Can you Get Pregnant While Breastfeeding?
The simple answer is yes, but it’s a little bit more complicated than that. In this post, we’ll unpack fertility while nursing, the chances of getting pregnant while breastfeeding, and how tracking your temperature holds the key to your fertility. Get comfy, grab a coffee, and join us as we answer ‘can you get pregnant while breastfeeding?’
How soon can you get pregnant after giving birth while breastfeeding?
If you’re not breastfeeding, you can get pregnant again as soon as three weeks after giving birth. However, a review of studies in 2011 found that most women did not ovulate until six weeks after giving birth, this is different if you choose to breastfeed. If you are exclusively breastfeeding (i.e. feeding your baby only breast milk) this can work as a method of birth control for up to six months after giving birth.
Unfortunately, it’s difficult to know when that first ovulation is going to arrive - you might not know it’s happened until you get your first period after pregnancy, by which point you’ve already been fertile. There are a couple of options available to help you detect ovulation. LH tests can detect a surge in hormones before ovulation, while taking your basal body temperature can confirm ovulation has happened.
Do I ovulate while breastfeeding?
You’re extremely unlikely to ovulate in the first weeks after giving birth, and if you are only feeding your baby breast milk then ovulation is likely to be delayed further. Of course, if you’re not ovulating, then you can’t get pregnant. However, since the signs of ovulation are extremely subtle, you likely won’t be able to tell when it’s coming and prepare for it.
You should get the opportunity to get contraceptive counseling with your doctor both before and after the birth of your baby. This is a good time to consider your birth control options and ask questions as you might want to try a different method of birth control than what you’ve used previously.
Chances of getting pregnant while breastfeeding
If used perfectly, breastfeeding as a birth control can be as much as 98% effective. This means you are only giving your baby breast milk, and only for the first six months. After this time the chances of becoming pregnant will increase. Of course, this varies from woman to woman, and while for some it might take a longer time for ovulation to resume, once it does there is a risk you might get pregnant.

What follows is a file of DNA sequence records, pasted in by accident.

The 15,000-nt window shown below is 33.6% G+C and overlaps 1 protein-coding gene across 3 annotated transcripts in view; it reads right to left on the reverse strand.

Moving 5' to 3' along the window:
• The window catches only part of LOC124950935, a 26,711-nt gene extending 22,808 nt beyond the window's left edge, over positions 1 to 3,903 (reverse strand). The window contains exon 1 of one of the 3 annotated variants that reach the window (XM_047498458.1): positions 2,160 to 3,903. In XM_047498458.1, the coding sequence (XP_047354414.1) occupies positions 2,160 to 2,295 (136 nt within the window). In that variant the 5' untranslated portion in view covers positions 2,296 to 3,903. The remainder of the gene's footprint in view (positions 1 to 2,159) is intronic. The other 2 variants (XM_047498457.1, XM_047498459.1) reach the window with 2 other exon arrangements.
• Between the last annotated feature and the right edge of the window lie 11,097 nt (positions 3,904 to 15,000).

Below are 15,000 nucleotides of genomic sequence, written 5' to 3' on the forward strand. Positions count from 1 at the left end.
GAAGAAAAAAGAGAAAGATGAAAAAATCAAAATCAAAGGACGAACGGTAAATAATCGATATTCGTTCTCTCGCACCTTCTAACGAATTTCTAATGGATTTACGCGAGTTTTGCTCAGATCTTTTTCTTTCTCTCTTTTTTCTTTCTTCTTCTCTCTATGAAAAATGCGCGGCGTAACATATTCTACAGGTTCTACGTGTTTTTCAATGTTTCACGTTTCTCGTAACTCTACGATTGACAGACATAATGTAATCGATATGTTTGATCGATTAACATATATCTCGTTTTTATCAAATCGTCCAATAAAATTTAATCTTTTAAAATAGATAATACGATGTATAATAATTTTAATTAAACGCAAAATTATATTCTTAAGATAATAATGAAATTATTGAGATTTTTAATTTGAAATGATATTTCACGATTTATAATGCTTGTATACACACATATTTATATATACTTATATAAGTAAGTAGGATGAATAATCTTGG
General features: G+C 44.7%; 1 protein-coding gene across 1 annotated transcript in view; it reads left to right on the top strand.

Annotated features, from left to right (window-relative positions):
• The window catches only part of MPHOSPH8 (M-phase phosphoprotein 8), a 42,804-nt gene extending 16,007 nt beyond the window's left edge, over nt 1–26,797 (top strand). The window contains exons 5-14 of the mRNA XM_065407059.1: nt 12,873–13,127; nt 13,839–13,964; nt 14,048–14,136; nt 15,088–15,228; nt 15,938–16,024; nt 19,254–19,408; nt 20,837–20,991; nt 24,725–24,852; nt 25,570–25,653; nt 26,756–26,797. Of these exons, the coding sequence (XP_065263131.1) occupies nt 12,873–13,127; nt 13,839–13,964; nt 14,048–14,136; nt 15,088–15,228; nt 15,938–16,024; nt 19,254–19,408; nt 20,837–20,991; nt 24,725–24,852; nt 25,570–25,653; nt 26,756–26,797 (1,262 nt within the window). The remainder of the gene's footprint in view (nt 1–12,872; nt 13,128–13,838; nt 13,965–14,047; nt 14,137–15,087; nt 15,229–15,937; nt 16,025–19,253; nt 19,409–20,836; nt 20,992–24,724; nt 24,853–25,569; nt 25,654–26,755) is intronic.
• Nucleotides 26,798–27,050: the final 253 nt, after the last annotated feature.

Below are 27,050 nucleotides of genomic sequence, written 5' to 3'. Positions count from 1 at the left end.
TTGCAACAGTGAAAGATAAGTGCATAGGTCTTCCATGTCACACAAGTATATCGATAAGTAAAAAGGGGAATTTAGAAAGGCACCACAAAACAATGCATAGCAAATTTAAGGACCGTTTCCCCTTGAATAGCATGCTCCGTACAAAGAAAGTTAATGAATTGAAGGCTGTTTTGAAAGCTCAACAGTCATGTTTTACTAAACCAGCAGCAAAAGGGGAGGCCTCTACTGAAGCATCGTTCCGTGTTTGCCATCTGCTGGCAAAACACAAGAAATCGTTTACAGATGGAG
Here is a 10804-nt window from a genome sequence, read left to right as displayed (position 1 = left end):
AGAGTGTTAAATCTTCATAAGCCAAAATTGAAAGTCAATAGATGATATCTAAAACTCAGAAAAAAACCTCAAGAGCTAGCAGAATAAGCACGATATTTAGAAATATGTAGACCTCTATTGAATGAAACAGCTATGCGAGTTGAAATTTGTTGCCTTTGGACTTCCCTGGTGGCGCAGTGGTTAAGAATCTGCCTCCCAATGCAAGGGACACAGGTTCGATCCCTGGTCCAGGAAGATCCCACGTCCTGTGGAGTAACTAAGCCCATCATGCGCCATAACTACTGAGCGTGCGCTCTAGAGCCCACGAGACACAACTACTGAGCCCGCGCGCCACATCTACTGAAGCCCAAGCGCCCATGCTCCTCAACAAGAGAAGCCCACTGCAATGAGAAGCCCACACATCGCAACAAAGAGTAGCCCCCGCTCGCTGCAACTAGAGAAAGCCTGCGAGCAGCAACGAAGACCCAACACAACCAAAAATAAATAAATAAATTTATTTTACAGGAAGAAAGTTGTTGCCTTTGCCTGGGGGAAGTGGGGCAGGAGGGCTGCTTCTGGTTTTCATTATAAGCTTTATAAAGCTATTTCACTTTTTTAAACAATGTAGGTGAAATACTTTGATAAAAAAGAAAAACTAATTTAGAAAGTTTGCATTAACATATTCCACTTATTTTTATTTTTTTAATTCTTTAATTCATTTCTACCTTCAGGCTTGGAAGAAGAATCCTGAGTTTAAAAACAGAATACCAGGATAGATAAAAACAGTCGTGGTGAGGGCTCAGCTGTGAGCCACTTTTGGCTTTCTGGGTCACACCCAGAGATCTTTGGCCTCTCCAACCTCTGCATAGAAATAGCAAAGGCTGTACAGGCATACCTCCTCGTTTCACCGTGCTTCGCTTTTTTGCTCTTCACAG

If we look at birth control effectiveness, and take couples who have regular sex without using any protection there is an 85% chance they will fall pregnant within a year. Again, if you are breastfeeding exclusively, then ovulation is likely to be halted for the first months after giving birth and you can rely on breastfeeding as contraception during this time.
If you are using Natural Cycles, we recommend that you start measuring again once you have been breastfeeding for five months. If you are using a different method of birth control, this is also the time to transition back to using it to minimize the chances of getting pregnant.
Pregnant while breastfeeding symptoms
The symptoms of early pregnancy can be hard to detect at the best of times, but if you’re looking after a little one and you’re having irregular cycles, it might be extra hard to detect a pregnancy. However, some symptoms of becoming pregnant while breastfeeding include:
- Missed/late period
- Sore breasts
The symptoms of early pregnancy are also very similar to those of PMS, so it can be a little confusing - especially if you have been experiencing irregular cycles after giving birth. If you’re in doubt, take a pregnancy test and consult with your doctor if you still have concerns.
Birth control and breastfeeding
You can use both hormonal and non-hormonal birth control while breastfeeding. However, for the first three weeks after giving birth you should avoid birth control containing the hormone estrogen. You might want to try a non-hormonal birth control method post-pregnancy - or if the pill has always worked for you, you might reach for the packet again. Either way, it’s a good time to have a discussion about the available methods with a healthcare professional.
Using Natural Cycles while breastfeeding
Natural Cycles is an FDA Cleared app and thermometer that helps you understand your own personal fertile window. Natural Cycles has three modes that adapt to your unique fertility journey: prevent mode (birth control), plan mode (helps you conceive) and follow mode (tracks the progress of your pregnancy).
If you are breastfeeding full time, we recommend starting with Natural Cycles around four or five months after giving birth. You should be aware that you will be given red (fertile) days in the app until your first ovulation is confirmed and you should use condoms or abstain from sex until that happens. If you are only breastfeeding some of the time, then we recommend getting started around one to two months after giving birth.
We hope you’ve learned lots about breastfeeding, preventing pregnancy, and when you’re likely to ovulate again after giving birth. There’s lots more to learn about your body and whether you’re looking to plan or prevent pregnancy, Natural Cycles is a great tool that gives you personal insights into your own cycle. Are you ready to take control of your fertility?